...Preventing Sexual Abuse Introduction Child victimization by sexual abuse has happened across countries. Psychologists defined sexual abuse as an unwanted sexual advancement done by perpetrators using force and power which consequentially cause psychological trauma and stress disorder to victims. Studies pointed that sexual abuses are done by fondling the child genitals, breasts and buttocks or to voyeurism to evoke perpetrator’s sexual excitement (American Psychological Association, 2012). Some of the perpetrators subject victims to verbal pressure for sex, oral or genital contact, prostitution, and pornography (American Psychological Association, 2012). Often, perpetrators are those personally known to victims and those whom...
11 Pages(2750 words)Research Paper

Child Sexual Abuse

... Module Module ID: 11/14 Child Sexual Abuse By critically examining the history of theglobe at large, it becomes crystal clear that crimes had been an essential part of every society and culture since the beginning of collective human life on the earth. Crime is actually the violation of the statute of prevailing law, against which judicial system announces punishments and penalties by investigating into the nature, intensity and intention of the offence. Thousands of crimes including homicide, rape, felony, robbery, fraud, embezzlement and others are committed in almost every region of the world on daily basis; child rape and molestation is also included the list the most challenging crimes committed on the face of the earth leaving...
7 Pages(1750 words)Essay

History of Child Sexual Abuse

This caused a stir in the nation. There were no laws against child abuse at the time. Her predicament fell on the ASPCA, the American Society for the Prevention of Cruelty to Animals. In order to present her case in the court, she was categorized as an “animal” although a human one. The animal protection laws were used and they led to the arrest and sentencing of her foster mother. Mary’s case led to the formation of the New York Society for the Prevention of cruelty to Children. In the early 1960s, the hospitals and doctors were allowed to use X-rays for their work. This led to them being able to see the broken bones of the skeletal system. Fractured bones, etc. were noticed in the X-rays of the abused children....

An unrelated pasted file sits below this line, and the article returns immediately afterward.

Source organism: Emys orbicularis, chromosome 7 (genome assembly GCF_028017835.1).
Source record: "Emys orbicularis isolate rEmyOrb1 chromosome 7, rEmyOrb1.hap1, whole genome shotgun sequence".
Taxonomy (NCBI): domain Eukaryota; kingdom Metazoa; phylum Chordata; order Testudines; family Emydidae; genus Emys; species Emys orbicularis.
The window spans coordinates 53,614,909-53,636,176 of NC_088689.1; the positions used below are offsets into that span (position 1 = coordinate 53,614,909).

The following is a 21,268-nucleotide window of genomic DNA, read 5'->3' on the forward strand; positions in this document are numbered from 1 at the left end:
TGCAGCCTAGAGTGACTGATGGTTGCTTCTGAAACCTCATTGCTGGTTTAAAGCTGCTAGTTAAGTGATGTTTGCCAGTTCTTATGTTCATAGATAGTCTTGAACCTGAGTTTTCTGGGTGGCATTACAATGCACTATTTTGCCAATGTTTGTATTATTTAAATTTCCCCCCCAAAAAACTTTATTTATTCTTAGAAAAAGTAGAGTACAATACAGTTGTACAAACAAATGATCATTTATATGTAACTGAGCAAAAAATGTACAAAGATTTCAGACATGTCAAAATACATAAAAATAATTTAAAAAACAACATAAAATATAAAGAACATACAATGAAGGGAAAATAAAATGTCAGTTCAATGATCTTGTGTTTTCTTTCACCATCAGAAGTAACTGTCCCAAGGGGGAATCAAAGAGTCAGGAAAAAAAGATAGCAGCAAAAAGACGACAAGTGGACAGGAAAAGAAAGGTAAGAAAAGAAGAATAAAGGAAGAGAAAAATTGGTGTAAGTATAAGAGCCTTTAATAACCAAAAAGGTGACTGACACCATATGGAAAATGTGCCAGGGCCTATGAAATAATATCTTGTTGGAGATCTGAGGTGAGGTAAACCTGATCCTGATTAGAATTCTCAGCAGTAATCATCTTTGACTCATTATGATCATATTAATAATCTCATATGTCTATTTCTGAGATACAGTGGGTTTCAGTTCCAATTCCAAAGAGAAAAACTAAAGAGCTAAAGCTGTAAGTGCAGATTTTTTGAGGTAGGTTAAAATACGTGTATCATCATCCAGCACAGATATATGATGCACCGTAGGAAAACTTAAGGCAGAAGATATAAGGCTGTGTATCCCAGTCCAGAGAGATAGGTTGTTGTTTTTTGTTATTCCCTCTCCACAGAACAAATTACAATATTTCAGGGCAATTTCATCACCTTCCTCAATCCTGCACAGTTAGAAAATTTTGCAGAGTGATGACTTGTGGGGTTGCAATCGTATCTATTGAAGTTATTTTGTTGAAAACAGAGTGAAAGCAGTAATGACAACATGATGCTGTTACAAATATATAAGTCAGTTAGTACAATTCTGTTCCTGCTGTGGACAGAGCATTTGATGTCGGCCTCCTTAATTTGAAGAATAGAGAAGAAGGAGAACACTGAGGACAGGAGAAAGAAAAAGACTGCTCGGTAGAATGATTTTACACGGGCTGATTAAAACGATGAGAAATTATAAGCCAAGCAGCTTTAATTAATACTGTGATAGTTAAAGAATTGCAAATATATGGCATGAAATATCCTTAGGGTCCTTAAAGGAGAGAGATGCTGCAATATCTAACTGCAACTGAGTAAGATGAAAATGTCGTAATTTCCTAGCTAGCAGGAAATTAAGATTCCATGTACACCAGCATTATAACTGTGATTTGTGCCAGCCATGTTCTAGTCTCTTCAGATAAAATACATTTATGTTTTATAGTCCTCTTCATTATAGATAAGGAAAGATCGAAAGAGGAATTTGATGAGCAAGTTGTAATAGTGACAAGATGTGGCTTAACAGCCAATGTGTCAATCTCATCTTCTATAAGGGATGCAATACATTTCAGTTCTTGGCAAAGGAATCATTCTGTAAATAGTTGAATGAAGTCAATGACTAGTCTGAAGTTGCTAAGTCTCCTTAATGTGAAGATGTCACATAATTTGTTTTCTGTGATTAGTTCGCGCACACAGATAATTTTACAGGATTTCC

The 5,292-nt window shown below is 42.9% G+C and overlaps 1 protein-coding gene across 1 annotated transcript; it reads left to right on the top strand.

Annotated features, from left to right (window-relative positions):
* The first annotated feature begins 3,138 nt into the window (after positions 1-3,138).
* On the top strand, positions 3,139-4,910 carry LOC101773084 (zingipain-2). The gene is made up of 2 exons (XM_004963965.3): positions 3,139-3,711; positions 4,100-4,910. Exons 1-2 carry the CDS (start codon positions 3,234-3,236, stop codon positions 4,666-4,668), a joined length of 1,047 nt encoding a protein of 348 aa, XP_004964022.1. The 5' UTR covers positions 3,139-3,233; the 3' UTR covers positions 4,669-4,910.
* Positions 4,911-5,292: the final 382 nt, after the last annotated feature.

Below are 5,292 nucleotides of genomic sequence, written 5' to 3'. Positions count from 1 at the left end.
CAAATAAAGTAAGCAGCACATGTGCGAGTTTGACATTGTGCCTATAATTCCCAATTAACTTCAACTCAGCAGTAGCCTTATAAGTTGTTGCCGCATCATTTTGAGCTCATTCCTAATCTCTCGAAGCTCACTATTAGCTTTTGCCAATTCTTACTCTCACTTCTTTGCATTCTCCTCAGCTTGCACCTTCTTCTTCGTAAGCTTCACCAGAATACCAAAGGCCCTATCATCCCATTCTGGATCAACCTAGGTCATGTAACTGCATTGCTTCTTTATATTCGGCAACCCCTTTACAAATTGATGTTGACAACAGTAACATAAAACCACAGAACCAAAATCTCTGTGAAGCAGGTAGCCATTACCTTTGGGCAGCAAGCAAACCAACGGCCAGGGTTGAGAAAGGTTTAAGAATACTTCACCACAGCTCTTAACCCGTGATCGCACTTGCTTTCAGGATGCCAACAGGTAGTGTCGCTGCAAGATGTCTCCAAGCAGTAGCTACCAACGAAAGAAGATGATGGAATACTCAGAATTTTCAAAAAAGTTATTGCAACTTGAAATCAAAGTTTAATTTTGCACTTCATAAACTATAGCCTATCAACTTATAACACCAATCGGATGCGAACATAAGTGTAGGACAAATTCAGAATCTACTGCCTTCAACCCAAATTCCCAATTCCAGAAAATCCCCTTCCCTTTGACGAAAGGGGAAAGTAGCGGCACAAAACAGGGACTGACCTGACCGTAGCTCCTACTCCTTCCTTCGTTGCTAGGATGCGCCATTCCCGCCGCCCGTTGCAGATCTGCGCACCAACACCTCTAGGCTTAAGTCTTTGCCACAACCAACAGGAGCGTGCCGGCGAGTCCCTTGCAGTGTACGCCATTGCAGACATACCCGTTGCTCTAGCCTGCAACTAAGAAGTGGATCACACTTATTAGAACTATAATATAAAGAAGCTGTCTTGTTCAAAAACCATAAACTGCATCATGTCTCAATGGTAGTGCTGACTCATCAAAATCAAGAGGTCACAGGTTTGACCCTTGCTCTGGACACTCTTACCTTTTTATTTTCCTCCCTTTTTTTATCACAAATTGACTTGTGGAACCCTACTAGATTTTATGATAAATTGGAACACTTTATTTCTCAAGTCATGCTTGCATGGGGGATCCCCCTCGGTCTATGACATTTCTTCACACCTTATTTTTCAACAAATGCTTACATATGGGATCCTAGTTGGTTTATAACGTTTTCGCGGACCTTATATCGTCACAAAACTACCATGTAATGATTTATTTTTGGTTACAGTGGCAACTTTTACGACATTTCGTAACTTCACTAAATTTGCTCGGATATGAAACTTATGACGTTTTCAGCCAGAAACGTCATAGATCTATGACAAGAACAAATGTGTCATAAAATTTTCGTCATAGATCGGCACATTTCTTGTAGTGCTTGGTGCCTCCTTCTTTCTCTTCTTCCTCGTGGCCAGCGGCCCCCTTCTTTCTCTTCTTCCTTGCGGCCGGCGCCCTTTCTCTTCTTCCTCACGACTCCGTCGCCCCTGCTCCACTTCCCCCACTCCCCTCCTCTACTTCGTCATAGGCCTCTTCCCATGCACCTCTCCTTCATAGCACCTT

5 Pages(1250 words)Research Paper

Sexual Child Abuse

Recent researches have shown that many times the abuser himself had been a subject to child abuse in his or her past or has been a subject to physical violence. Abusers are usually self-centered lack ability to coping skills and have no understanding of child behavior pattern and treat them devastatingly without feeling for them.
Another cause contributing to sexual child abuse is the mental state of abuser. History of abuser often reveals coping up with financial stress and depression in past, psychological illness. Abuser often belongs to a broken family or he has been neglected during his growth period which had affected his behavior and thinking adversely.
Pedophilia is a psychiatric disorder often co related with ne...
8 Pages(2000 words)Essay

Child Sexual Abuse Accommodation Syndrome

...? The Child Sexual Abuse Accommodation Syndrome The Child Sexual Abuse Accommodation Syndrome Child sexual abuse can be considered to be one of the most heinous crimes that an individual can commit and yet it has occurred on a frequency level that is simply too disconcerting when one thinks about it. There are a number of problems that a child who undergoes such a trauma can suffer from and one of these is known as the Child Sexual Abuse Accommodation Syndrome (CSAAS). This is a term that was coined by Roland C. Summit in the early 1980s, but it is however considered to be a non-diagnostic syndrome. In simple terms, this means that it cannot officially be diagnosed via scientific methods and thus as a result it has been the subject of much...
5 Pages(1250 words)Term Paper

Child Sexual Abuse

...1 Introduction In early summer 1981 the United Kingdom and the world was rocked by allegations of child sexual abuse occurring in Cleveland. In the years leading up to 1987, the incidence of child sexual abuse for Cleveland was no greater than for other parts of the UK; but in January 1987the numbers began to escalate rapidly, reaching its peak in May, June and July total referrals to Cleveland social services for all forms of child abuse during the period of January to July 1987 were 505 referrals compared with only 288 referrals in the equivalent period in the previous year"(Pragnell) Increasing numbers of allegations of child sexual...